Cal Baptist Motivated To Tackle First Year In DI With New Coach

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The last few months have brought many changes to the Cal Baptist cross country teams. The same is true for their new boss, Adam Tribble, a first-time head coach who took over the job last month in the midst of the program’s switch from Division II to Division I.

Gone is CBU’s coach of the past six seasons, Ben Gall, who led both the men’s and women’s teams to their best NCAA Division II cross country finishes in school history last season. Gall took a faculty position at Northwest Nazarene in Nampa, Idaho, in mid-July, which left the Lancers scrambling to find a new coach on the cusp of a significant transition.

In stepped Tribble, 38, who was an assistant at the University of Alabama for the previous seven seasons. Tribble spent the majority of his coaching career at SEC schools—he also served as an assistant at Arkansas and Georgia, his alma mater—and knew nothing about the private, liberal arts school in Riverside, California, that was about to begin their first season in Division I and desperately needed someone to fill their coaching vacancy.

“Nothing. I had heard the name, but I couldn’t tell you anything about it,” said Tribble.

That was until he received an email that CBU sent him and other coaches across the country gauging interest in a new Division I opportunity in Southern California that suddenly became available at the last minute. Coaches are used to packing up their life on a whim in a career that requires flexibility, but with August approaching, this was a unique situation by any standard.

The timing of Gall’s departure was less than ideal for Cal Baptist, too, as a program coming off of a banner year in Division II was about to start their four-year probationary period—meaning no NCAA Championship eligibility until 2022—mandated for schools like Cal Baptist that change divisions. 

Gall steadily built two highly competitive Division II rosters during his tenure in Riverside—the women were ranked No. 1 in the coaches’ poll heading into the national cross country meet last season before finishing third—and losing that continuity could’ve caused the roster to crumble just as the program was about to jump into the deep end of Division I.   

That’s why Cal Baptist had to act fast in their search, and it’s why Tribble was willing to interrupt his family vacation in Oregon to fly down to Riverside for an interview. He met with Cal Baptist on a Tuesday, and a week later, the coach loaded up his car in Tuscaloosa to head west for his new gig.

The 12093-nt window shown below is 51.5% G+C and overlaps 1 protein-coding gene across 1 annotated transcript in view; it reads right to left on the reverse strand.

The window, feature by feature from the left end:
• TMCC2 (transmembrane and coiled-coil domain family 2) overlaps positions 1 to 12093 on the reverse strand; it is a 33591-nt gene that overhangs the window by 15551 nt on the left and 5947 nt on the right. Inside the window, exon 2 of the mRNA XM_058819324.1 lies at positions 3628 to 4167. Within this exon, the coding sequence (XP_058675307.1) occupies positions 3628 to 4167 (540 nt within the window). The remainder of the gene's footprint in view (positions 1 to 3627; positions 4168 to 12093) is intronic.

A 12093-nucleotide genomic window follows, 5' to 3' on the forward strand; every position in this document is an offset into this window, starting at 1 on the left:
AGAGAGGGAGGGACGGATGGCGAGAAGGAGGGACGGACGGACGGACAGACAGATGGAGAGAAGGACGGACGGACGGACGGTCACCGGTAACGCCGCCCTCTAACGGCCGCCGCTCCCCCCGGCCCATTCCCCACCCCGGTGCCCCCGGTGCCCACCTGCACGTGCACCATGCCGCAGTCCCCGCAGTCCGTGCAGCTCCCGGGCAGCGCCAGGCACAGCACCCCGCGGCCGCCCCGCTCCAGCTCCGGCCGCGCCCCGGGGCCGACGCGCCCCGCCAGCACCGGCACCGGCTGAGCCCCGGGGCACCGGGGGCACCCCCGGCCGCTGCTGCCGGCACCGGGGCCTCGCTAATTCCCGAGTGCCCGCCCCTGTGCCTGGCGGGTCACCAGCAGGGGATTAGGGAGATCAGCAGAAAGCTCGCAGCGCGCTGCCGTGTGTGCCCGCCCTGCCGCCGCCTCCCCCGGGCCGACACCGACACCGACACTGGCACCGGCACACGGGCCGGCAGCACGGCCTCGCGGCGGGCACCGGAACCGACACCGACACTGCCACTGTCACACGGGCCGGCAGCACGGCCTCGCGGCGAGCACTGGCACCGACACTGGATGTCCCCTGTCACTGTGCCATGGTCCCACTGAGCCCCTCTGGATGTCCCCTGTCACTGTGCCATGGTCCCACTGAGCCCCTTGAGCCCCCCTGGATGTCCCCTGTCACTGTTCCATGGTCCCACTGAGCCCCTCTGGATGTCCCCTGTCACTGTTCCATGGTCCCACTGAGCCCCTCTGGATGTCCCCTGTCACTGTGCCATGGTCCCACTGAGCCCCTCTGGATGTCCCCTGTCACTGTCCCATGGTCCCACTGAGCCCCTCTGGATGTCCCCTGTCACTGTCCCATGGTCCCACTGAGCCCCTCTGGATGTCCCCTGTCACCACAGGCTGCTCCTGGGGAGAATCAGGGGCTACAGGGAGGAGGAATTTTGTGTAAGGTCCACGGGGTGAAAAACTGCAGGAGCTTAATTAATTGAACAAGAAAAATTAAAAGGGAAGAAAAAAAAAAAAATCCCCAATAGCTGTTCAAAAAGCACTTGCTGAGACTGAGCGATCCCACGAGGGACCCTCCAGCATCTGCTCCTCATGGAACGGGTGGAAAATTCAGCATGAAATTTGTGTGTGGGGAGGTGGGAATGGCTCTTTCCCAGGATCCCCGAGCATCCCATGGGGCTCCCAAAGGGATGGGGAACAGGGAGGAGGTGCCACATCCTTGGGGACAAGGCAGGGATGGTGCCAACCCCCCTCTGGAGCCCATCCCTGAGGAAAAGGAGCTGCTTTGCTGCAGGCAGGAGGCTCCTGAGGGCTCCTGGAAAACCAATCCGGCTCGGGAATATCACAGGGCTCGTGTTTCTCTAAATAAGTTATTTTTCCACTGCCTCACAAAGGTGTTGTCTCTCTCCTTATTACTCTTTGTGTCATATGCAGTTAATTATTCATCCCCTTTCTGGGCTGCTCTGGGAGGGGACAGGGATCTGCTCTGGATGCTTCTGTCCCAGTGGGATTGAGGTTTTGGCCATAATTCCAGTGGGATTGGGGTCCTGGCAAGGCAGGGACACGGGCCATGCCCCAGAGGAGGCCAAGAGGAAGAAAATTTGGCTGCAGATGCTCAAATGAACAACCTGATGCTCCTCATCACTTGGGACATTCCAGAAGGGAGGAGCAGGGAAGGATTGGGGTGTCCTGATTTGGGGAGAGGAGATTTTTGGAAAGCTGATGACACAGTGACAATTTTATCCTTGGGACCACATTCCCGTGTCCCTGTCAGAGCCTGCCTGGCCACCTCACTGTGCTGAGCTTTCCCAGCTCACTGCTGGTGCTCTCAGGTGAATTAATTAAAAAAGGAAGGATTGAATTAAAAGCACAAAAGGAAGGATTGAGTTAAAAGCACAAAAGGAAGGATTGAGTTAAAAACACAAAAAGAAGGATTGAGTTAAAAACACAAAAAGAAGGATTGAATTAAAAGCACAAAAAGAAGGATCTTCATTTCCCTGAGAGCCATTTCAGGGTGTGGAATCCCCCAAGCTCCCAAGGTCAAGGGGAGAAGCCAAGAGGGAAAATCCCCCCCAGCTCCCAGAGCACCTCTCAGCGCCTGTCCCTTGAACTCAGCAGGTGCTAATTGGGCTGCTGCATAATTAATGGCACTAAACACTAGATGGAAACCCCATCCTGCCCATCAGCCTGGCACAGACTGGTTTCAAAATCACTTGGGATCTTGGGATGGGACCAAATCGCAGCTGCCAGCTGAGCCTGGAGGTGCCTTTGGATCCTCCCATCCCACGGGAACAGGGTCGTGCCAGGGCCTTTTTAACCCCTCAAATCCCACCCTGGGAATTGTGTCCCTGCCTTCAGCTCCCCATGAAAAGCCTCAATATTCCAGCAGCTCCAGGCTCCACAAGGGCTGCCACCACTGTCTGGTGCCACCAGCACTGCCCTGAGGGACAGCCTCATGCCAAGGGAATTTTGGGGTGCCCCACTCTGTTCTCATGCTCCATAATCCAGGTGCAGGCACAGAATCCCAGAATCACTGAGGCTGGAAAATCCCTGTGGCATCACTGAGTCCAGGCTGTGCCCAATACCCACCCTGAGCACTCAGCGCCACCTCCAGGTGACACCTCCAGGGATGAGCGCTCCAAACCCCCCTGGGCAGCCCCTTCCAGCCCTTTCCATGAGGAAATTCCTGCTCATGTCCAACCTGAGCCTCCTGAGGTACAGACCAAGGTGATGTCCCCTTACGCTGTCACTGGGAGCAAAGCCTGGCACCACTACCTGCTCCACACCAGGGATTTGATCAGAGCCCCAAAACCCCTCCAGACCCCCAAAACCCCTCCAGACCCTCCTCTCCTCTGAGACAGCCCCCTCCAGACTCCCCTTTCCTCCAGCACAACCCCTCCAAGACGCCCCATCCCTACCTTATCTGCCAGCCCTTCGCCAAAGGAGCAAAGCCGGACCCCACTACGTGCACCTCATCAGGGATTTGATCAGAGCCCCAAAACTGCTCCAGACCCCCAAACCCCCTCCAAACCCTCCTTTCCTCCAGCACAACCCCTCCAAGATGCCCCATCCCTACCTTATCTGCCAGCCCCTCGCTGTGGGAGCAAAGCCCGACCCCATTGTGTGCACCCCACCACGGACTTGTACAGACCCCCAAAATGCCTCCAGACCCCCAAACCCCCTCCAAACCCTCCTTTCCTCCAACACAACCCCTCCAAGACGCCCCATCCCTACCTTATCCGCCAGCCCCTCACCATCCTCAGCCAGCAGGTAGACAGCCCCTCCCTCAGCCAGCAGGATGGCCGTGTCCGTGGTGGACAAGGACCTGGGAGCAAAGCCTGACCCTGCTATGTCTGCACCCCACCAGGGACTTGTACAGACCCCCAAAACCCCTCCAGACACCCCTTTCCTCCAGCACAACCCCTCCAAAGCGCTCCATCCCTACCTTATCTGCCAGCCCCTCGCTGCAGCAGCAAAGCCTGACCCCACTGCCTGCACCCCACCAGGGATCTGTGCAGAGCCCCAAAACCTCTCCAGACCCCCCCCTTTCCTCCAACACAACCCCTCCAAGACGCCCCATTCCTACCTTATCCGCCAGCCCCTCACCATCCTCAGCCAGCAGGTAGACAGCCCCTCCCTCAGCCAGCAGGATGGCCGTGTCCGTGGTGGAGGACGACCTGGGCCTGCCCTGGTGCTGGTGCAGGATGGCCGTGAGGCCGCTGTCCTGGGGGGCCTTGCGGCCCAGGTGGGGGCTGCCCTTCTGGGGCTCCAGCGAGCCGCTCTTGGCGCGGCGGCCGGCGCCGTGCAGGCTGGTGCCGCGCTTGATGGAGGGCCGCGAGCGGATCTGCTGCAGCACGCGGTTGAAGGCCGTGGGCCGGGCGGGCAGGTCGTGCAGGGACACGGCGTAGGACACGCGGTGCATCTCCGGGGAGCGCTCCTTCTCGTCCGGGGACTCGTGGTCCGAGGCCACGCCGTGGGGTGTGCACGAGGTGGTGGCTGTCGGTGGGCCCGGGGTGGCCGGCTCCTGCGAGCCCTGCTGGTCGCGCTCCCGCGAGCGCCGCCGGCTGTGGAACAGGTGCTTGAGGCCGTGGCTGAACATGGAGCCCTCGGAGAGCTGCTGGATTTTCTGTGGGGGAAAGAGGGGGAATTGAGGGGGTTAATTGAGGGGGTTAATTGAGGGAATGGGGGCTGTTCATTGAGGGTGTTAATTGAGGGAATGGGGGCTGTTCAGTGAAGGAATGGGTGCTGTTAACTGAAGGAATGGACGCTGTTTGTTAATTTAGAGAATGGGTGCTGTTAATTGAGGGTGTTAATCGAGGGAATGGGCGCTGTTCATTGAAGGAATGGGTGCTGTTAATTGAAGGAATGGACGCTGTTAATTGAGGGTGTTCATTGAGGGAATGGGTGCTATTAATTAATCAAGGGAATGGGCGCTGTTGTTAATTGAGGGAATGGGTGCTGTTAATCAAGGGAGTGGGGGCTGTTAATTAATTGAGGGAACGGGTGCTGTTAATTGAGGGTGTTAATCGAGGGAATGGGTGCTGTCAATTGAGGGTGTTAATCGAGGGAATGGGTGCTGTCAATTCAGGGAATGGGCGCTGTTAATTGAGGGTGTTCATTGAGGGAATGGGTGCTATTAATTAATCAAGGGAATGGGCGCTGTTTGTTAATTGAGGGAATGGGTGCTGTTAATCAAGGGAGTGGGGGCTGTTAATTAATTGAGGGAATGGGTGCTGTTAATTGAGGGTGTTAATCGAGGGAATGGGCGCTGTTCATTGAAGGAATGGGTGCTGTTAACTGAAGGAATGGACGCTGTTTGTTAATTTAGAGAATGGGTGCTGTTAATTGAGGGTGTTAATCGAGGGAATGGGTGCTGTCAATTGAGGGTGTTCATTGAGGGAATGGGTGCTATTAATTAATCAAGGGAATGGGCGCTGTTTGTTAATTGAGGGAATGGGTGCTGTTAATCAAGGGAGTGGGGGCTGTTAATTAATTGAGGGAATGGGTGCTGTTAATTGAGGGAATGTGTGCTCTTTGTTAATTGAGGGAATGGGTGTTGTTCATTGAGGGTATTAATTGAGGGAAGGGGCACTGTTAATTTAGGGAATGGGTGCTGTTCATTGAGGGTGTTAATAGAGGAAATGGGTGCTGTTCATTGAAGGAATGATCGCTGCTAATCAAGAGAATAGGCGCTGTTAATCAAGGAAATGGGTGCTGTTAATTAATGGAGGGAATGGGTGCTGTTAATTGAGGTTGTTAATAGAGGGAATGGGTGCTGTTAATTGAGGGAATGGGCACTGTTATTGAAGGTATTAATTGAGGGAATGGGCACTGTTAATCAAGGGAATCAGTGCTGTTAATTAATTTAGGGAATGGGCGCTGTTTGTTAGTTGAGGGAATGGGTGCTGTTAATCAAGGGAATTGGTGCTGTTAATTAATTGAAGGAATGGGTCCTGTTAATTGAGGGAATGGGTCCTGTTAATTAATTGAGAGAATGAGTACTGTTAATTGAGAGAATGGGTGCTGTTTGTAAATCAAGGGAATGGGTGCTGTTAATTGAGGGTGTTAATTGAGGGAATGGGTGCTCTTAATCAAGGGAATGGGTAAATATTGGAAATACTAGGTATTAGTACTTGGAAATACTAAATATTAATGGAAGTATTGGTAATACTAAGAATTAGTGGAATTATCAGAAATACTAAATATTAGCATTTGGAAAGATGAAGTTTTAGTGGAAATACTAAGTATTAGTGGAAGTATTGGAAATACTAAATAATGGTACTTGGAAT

“They offered a job on a Monday, I accepted on a Tuesday, and got here on a Friday. Literally, everything happened in a matter of about a week. It went from nothing to, ‘Here I go, I’m moving across the country in a week,’” he said.

Tribble didn’t see his wife and kids for more than three weeks as he navigated his new role, but the urgency to quickly get up to speed meant he barely had time for anything but work anyway. He arrived in Riverside on August 6, and had to immediately start filling the remaining holes in the roster by reaching out to any remaining recruits he could find, which aren’t exactly plentiful in late summer.

“There aren’t too many people sitting around in August looking for a place to go, so you’re kind of limited with what you can even try to do there,” he said.

Fortunately, CBU retained the majority of their top runners from last season despite all the change the program has undergone. The Lancers are motivated to try to win the school’s first Western Athletic Conference (WAC) title in late October, and Tribble said that although the team doesn't have any NCAA Championships to look forward to soon, the jump to Division I has the athletes excited for a new challenge. 

And, since the team will be done before November, another silver lining is the squad's foreign athletes will get to compete in their various national championships back home.

Despite this all being so new, for both the program and its head coach, Tribble knows what it’s like to experience significant change as a student-athlete. While competing for Georgia, Tribble had five different coaches—a fact he shared with his new team as they kicked off training camp at Big Bear Lake last month

“I think firsthand, I have a pretty good understanding of what it’s like to all of a sudden have a new coach, new training system, new way of doing things,” he said.

“I don’t know if that’s helped them or not, but I think it was nice that I can relate to the situation that they’re in because I’ve been in that spot over and over again.”

There's still much to sort out—Tribble was trying to nail down recruits for January when we spoke on Wednesday—but with a four-year buffer before CBU can compete on the national stage, there’s no rush to get it all done overnight. For now, Tribble is excited to pursue this new adventure in a new city, especially one where the weather is a little more conducive to good training.

“These mornings are just incredible. Having no humidity is something that I don’t think I ever really appreciated until you’re out of it.”

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